Article  CAS  Google Scholar 

  30. Ye R, Liu Z (2020) ACE exhibits protective effects against LPS-induced acute lung injury in mice by inhibiting the LPS-ILR4 pathway. Exp Mol Pathol 113:104350.

    Article  CAS  PubMed  Google Scholar 

  31. Khan A, Benthin C, Zeno B, Albertson TE, Boyd J, Christie JD, Hall R, Poirier G, Ronco JJ, Tidswell M, Hardes K, Powley WM, Wright TJ, Siederer SK, Fairman DA, Lipson DA, Bayliffe AI, Lazzar AL (2017) A pilot clinical trial of recombinant human angiotensin–converting enzyme 2 in acute respiratory distress syndrome. Crit Care 21(1):234.

    Article  PubMed  PubMed Central  Google Scholar 

  32. Gu H, Xie Z, Li T, Zhang S, Lai C, Zhu P, Wang K, Han L, Duan Y, Zhao Z, Yang X, Xing L, Zhang P, Wang Z, Li R, Yu JJ, Wang X, Yang P (2020) Angiotensin-converting enzyme 2 inhibits lung injury induced by respiratory syncytial virus. Sci Rep 6:19840

    Article  Google Scholar 

  33. Gage JR, Fanarow G, Hamilton M, Widawski M, Martinez-Maza O, Vredevoe D (2004) Beta blockers and angiotensin-converting enzyme inhibitor therapy is associated with decreased TH1/Th2 cytokine ratios and inflammatory cytokines production in patients with chronic heart failure. Neuroimmunomodulator 11(3):173–180.

    Article  CAS  Google Scholar 

  34. Moher D, Liberati A, Tetzlaff J, Altman DG, The PRISMA Group (2009) Preferred Reporting Items for Systematic Reviews and Meta-Analysis: the PRISMA statement. PLoS Med 6(7):e1000097.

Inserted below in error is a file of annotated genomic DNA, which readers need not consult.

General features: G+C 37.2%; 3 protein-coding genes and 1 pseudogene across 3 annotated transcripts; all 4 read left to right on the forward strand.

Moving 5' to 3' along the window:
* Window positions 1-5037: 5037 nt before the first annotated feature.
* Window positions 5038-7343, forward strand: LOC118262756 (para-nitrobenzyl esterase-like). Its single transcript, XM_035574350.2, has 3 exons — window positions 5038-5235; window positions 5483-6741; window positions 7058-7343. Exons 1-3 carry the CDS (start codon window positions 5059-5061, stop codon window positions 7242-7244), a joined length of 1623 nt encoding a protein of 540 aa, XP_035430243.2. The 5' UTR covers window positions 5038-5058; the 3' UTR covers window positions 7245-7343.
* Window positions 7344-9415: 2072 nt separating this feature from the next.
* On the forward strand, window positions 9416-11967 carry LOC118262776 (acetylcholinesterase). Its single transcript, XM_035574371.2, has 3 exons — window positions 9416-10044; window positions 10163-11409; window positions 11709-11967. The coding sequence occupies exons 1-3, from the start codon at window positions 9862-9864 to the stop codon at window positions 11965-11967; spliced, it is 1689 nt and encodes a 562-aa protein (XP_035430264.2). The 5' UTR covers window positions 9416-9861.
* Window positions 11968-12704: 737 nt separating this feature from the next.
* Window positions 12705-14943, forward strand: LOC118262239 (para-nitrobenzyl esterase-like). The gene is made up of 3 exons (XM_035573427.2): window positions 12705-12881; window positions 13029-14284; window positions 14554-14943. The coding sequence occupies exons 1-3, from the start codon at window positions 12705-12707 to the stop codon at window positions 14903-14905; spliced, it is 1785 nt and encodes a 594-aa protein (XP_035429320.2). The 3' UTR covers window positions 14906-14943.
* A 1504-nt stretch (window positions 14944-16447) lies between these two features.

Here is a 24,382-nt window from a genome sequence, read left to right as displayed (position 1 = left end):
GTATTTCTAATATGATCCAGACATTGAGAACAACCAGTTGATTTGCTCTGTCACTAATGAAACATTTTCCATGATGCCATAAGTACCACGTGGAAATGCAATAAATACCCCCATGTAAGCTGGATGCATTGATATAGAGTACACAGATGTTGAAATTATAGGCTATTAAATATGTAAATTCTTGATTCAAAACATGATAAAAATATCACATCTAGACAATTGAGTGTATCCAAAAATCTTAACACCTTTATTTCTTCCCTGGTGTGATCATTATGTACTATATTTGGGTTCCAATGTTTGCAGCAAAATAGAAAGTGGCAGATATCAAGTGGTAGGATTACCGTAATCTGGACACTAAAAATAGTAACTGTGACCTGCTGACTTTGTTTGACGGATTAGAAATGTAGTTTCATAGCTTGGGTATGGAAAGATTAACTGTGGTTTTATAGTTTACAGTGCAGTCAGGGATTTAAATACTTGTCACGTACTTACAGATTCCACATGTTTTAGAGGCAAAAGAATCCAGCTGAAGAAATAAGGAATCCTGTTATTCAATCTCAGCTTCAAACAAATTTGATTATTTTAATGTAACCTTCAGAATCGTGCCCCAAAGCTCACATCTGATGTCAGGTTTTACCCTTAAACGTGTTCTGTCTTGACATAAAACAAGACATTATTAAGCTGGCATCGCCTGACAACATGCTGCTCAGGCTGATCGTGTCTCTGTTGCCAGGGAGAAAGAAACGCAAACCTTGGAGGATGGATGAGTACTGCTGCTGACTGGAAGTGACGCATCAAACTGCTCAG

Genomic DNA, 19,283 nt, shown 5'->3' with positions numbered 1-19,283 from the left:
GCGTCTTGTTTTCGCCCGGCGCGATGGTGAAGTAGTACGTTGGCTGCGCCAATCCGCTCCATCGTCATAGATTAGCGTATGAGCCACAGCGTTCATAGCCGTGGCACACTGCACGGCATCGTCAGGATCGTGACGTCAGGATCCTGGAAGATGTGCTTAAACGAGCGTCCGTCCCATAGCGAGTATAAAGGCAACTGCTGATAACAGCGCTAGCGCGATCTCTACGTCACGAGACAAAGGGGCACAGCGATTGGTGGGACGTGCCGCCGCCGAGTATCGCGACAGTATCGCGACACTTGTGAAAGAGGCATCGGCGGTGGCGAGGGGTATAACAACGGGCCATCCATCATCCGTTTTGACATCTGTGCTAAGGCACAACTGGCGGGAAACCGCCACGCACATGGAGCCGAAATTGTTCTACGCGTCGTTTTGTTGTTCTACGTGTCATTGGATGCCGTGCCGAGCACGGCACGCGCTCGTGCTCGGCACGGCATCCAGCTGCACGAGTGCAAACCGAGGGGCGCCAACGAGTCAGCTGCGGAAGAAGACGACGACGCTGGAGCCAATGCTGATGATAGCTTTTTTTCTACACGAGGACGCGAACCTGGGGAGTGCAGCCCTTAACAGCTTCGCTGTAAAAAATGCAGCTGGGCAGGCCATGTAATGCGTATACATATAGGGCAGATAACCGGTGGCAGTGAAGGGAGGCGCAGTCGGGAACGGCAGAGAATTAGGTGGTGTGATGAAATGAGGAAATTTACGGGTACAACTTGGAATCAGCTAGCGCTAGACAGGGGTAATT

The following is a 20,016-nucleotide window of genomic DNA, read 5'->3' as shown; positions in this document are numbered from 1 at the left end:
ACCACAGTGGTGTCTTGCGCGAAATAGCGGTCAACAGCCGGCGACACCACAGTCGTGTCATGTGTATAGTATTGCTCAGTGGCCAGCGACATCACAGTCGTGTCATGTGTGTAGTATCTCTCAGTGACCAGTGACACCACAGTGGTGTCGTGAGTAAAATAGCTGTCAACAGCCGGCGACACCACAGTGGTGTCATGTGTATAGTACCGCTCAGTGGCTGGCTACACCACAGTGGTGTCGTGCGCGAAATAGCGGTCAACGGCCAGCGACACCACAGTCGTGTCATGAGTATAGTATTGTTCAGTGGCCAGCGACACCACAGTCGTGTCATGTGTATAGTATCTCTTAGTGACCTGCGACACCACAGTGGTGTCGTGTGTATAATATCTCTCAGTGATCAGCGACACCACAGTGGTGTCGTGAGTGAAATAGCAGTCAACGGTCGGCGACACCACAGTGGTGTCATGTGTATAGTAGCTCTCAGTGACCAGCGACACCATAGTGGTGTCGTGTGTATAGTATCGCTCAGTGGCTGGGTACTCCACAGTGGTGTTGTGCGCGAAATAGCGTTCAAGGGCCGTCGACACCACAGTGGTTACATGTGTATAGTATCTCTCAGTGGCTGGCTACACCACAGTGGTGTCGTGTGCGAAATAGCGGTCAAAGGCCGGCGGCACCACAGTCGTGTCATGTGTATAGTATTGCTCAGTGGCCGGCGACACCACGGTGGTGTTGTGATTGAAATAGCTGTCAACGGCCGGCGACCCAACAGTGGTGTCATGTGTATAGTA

Article  PubMed  PubMed Central  Google Scholar 

  35. Ottawa Hospital Research Institute. Assessed 9 June 2020.

  36. Mehta N, Kalra A, Nowacki AS, Anjewierden S, Han Z, Bhat P, Carmona-Rubio AE, Jacob M, Procop GW, Harrington S, Jehi L, Young JB, Chung MK (2020) Association of use of angiotensin-converting enzyme inhibitors and angiotensin II receptor blockers with testing positive for coronavirus disease 2019 (COVID-19). Jama Cardiol:e201855.

  37. Reynolds HR, Adhikari S, Pulgarin C, Troxel AB, Iturrate E, Johnson SB, Hausvater A, Newman JD, Berger JS, Bangalore S, Katz SD, Fishman GI, Kunichoff D, Chen Y, Ogedegbe G, Hochman J (2020) Renin-angiotensin-aldolsterone inhibitors and risk of COVID-19. N Eng J Med. 382(25):2441–2448.

    Article  CAS  Google Scholar 

  38. Rentsch CT, Kidwai-Khan F, Tate JP, Park LS, King JT, Skanderson M, Hauser RG, Schultze A, Javis CI, Holodniy M, Lo Re V 3rd, Akgun KM, Crothers K, Taddei TH, Freiberg MS, Justice AC (2020) COVID-19 testing, hospital admission, and intensive care among 2,026,227 United States veterans aged 54-75 years. Med Rxiv. (Pre-print)

  39. Mancia G, Rea F, Ludergnani M, Apolone G, Carrao G (2020) Renini-angiotensin-aldolsterone system blockers and the risk of COVID-19. N Engl J Med. 382(25):2431–2440.

    Article  CAS  PubMed  Google Scholar 

  40. Elimination or prolongation of ACEI and ARB in Coronavirus disease 2019. Accessed 30 May 2020.

  41. European Societies of Cardiology. Position statement of ESC Council on Hypertension on ACE inhibitors and angiotensin receptor blockers. 2020. Accessed 31 May 2020.

    Google Scholar 

  42. American Heart Association. HFSA/ACC/AHA Statement addresses concerns re: using RAAS antagonists in CoVID-19. –addresses-concerns-re-using-RAAS-antagonists-in-COVID-19.jsp. Accessed 31 May 2020.